The Coronavirus Aid, Relief, and Economic Security Act (CARES Act, PL 116-136) made substantial changes to the Code Sec. 163(j) business interest expense deduction limitation. With all the changes made to the Code in 2020 due to COVID-19, it is worthwhile to review Code Sec. 163(j) both pre- and post-CARES Act changes.
What is the 163(j) limitation?
Code Sec. 163(j) was added by the Tax Cuts and Jobs Act (TCJA, PL 115-97). It limits the amount of business interest expense that a taxpayer can deduct, effective for tax years beginning after December 31, 2017.
For tax years beginning on or after January 1, 2018, Code Sec. 163(j) (prior to being amended by the CARES Act) provided that “business interest expense,” in general, was deductible by a taxpayer only to the extent the deduction was less than 30% of the taxpayer’s adjusted taxable income (ATI). Note that there is, in general, no limit on the amount of “business interest” and “floor plan financing interest expense” that can be deducted.
ATI was defined as EBITDA, that is, net taxable income after adding back interest expense, taxes, depreciation, and amortization.
Excess business interest expense is carried over for an unlimited number of years subject to the same annual limitation by corporate taxpayers, S corporations, and individuals.
How does 163(j) apply to partnerships?
In general, partnerships with excess business interest expense allocate the disallowed interest expense to its partners. The partners then carry those amounts forward and can deduct them only in future years when the same partnership has excess taxable income.
How does the CARES Act affect 163(j)?
The CARES Act makes the deduction limitation less restrictive for 2019 and 2020 in three ways.
- The deduction limit is raised from 30% of ATI to 50% for tax years 2019 and 2020 for all taxpayers except for partnerships. Taxpayers may elect not to apply the 50% limitation to either 2019 or 2020, if they choose. For example, taxpayers, who would have negative impact from a larger interest deduction (such as those facing issues with Code Sec. 59A (Base Erosion and Anti-Abuse Tax, BEAT) and Code Sec. 951A (Global Intangible Low-Taxed Income, GILTI)), may want to use the 30% limit. The election is irrevocable. And it can be made retroactively. Thus, taxpayers who had come up against the 30% limit in 2019 can file an amended 2019 return to apply the 50% limit.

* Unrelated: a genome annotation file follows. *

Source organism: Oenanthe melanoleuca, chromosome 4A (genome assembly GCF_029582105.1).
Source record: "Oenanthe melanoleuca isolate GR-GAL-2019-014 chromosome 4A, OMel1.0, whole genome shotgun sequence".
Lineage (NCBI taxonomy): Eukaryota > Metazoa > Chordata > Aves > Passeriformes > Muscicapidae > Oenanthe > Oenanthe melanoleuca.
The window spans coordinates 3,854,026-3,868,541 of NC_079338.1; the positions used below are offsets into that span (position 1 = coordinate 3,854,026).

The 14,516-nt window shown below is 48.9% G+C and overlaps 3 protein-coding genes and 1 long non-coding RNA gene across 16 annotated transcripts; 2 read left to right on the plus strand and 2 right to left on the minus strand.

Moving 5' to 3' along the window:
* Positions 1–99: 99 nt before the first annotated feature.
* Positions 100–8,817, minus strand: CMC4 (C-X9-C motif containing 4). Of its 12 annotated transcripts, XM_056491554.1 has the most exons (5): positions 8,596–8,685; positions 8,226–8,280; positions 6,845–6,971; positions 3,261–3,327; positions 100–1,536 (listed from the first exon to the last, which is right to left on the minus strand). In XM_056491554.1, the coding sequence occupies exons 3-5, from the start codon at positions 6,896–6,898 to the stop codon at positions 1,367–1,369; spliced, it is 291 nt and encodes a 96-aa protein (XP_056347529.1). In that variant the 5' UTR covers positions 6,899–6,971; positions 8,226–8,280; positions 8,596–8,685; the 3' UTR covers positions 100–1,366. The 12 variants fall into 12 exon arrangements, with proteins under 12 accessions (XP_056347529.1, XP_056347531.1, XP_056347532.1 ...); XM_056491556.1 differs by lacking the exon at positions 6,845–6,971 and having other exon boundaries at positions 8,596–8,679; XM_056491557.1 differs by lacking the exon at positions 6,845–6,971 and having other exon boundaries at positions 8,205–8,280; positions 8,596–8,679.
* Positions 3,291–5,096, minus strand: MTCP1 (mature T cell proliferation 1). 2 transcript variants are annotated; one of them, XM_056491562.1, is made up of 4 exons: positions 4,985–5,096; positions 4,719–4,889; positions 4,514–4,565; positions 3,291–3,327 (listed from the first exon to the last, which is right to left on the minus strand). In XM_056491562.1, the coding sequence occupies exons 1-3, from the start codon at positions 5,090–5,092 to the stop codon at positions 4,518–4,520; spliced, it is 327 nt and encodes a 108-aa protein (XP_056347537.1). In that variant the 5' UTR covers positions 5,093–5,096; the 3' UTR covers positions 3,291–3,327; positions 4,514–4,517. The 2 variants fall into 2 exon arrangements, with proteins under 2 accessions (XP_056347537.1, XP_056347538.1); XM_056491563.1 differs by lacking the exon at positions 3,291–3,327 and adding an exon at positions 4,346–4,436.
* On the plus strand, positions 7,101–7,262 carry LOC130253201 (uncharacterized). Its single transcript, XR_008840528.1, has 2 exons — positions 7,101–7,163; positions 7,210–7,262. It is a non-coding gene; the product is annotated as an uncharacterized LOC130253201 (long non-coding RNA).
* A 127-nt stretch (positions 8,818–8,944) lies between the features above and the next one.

- Taxpayers may elect for tax years beginning in 2020 to utilize their 2019 ATI when computing the 50% limitation. This might be advantageous for taxpayers who saw their 2020 income fall due to the pandemic.
- Regarding partnerships, for 2019, they must use the 30% limitation.
How does a taxpayer elect out of the 50% limit?
A taxpayer can elect out of the 50% ATI limitation for 2019 or 2020 and use the 30% ATI limitation on a timely filed return, including extensions. Rev Proc 2020-22, which discusses the election procedure, provides that no formal statement is required. The election must be made annually for each tax year. A taxpayer can revoke the election by timely filing an amended return using the 50% limit.
For partnerships, the election out of using the 50% limit is made by the partnership and is only available for 2020.
How does a taxpayer elect to use its 2019 ATI for 2020?
The taxpayer makes the election by using 2019 ATI on its timely filed 2020 return, including extensions. The taxpayer can revoke the election by filing a timely amending return that does not use 2019 ATI. The election to use 2019 ATI for 2020 is an election made at the partnership level.
How does the CARES Act affect real estate and farming businesses?
Under the TCJA, real estate and farming businesses could have elected, irrevocably, to be exempted from the 163(j) limitation. The “price” of this election was that those businesses were then required to use the alternative depreciation system (ADS). That means they could not take advantage of the bonus depreciation rules.
Under the CARES Act, these businesses may now withdraw that election.
Rev Proc 2020-22 provides details as to how to withdraw the election.
How do these changes affect state tax law?
Every state has different rules as to whether that state mirrors changes in the federal Code. If a state’s tax code is coupled to the federal Code, then, generally, the CARES Act amendments would apply on the state level too.
But whether a state is always coupled to the Code can be dynamic. For example, New York had conformed to the changes made by the TCJA to Code Sec. 163(j), i.e., the business interest expense deduction in New York was limited to 30% of ATI. But, in April 2020, New York passed a law that said the it was specifically decoupling from the CARES Act provision increasing the interest expense deduction limitation from 30% to 50%. As a result, for New York purposes, the business interest expense deduction limitation continues to be limited to 30% of federal ATI for tax years ending in 2019 and 2020.
Bottom line. The CARES Act changes to Code Sec. 163(j) provide relief for taxpayers on the federal and, perhaps even, the state level. But because some of the 163(j) elections carry a price, careful planning is important.
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About the Author. Michael Sonnenblick currently serves as a Senior Editor for Thomson Reuters Checkpoint. In addition to writing for Checkpoint Federal Tax Update, Michael is frequently quoted in the press. Michael holds a J.D. degree from Boston University School of Law and an LL.M. in Taxation from New York University Law School. A member of the New York Bar, he has over 20 years of tax experience, including service with a major Wall Street bank and international law firms. In addition, he has represented clients before the IRS.